If austerity is unavoidable, which it is, the true choice is between austerity with reform and a hapless belt-tightening with sclerotic political and administrative structures preserved in aspic.
The memorandum of understanding agreed with the EU and IMF in November 2010 contains, in addition to budget balance, a reform agenda. It is not comprehensive and was negotiated in haste and under duress, courtesy of the ECB.
In opposition, both Fine Gael and Labour acknowledged, in a series of impressive policy documents, that Ireland needed reform as well as budgetary correction. There has been dutiful execution of the budgetary adjustments (cuts and tax increases, in plain English), which were government policy anyway. But there has been back-sliding at every hand's turn on the reform agenda.
Mr Quinn's decision to resume wasting €3m a year on a useless quango, notwithstanding its convenient abolition by his predecessor, is symptomatic. Having promised to reform the unique Irish upward-only rent review system, the Government backed off without explanation.
The reform of local government requires decisions rather than analysis. How about the re-unification of the national territory of Tipperary, for starters? The Croke Park Agreement offered the public service trade unions valuable concessions (no pay cuts, no redundancies) in exchange for serious cost-cutting reforms.
There is a new government department tasked with public service reform, which is fine as a statement of intent. What about the reform? There has been no evident delivery on Croke Park. The Government's policy on the semi-state sector remains a work-in-progress.
There are no concrete proposals to redesign Ireland's dysfunctional two-tier pension system, which consists of a public sector Ponzi scheme and private-funded pensions which the Minister for Finance appears to regard as a piggy bank. Four years after the crisis emerged there is still no clarity on what kind of banking system the Government would like to see.
Unjustifiable capital spending commitments, which never made sense, have been deferred apologetically, citing lack of funds. The railway line from Ennis to Athenry cost €106m, loses €3m a year and carries eight passengers for each train (eight, not 80 -- this is not a misprint).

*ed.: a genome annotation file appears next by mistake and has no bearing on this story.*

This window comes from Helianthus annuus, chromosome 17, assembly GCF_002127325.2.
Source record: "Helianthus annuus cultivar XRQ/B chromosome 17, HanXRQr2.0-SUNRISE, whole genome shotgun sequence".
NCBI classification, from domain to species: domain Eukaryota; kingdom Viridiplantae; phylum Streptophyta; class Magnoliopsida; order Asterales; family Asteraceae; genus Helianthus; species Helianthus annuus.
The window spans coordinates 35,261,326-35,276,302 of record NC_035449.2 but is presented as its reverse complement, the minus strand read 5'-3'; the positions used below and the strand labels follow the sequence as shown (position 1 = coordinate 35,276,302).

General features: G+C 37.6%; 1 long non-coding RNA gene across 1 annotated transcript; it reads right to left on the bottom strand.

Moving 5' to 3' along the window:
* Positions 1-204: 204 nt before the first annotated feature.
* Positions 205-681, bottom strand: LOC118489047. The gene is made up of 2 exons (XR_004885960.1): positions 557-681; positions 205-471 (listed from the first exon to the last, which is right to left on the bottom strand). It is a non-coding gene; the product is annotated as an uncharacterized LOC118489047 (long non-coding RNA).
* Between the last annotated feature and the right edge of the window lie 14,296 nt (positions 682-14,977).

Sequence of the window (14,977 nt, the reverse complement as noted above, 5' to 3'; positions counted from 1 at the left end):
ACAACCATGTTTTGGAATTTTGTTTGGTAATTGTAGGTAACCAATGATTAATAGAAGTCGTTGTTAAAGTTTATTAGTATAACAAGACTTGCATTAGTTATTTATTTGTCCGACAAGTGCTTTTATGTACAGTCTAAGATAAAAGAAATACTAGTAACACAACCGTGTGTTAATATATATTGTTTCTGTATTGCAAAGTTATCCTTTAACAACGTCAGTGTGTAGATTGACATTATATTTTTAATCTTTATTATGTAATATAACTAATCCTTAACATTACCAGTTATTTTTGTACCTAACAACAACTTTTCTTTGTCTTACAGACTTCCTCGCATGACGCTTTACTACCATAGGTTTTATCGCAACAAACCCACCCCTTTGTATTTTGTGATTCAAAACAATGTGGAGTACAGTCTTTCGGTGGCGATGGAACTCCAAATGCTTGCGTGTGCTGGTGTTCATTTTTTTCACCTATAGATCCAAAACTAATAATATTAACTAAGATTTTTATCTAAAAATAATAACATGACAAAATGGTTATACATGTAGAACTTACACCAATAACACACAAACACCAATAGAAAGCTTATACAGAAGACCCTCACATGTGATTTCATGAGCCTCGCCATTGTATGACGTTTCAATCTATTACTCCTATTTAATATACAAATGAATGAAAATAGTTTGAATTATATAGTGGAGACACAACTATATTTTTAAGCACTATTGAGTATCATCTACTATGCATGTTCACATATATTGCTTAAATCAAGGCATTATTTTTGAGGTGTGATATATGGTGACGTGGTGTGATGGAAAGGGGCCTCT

The Government has deferred, not scrapped, the plan to extend this line northwards into the equally unpromising markets of Roscommon and Sligo. In Dublin, the Government has wisely chosen not to proceed with Metro North and other grandiose and unaffordable rail schemes. But the reason given again is lack of funds, never an acknowledgement that these are leftovers from the bubble which never stacked up. There has been no public inquiry into the costly over-runs on Luas and the Port Tunnel. It is embarrassing that these schemes were supported by Fine Gael and Labour at the time. Indeed Bertie Ahern's government was upbraided for stinginess in the capital programme by the then opposition.
Where public spending, capital or current, is unfocused or downright wasteful, there is no need to be apologetic about cuts. The Government continually creates the impression that the elimination of waste is an unfortunate obligation imposed by external circumstances. If national economic sovereignty could somehow be re-attained, they seem to believe, the waste would be resumed with gusto.
The last decade has exposed a pattern of failure in politics and public administration which cries out for reform and the electorate, unless I am grievously mistaken, endorsed that view at the General Election a year ago. The natural party of government and the repository of public trust for generations got an unambiguous P45 from the voters.
Perhaps the public was crying out for business-as-usual interest-group politics supervised by an alternative bunch of politicians -- but I doubt it. They voted for, or thought they were voting for, a reform Government. Austerity without reform is a pitiful prospect -- and reform means having to say you are sorry for sins committed in opposition.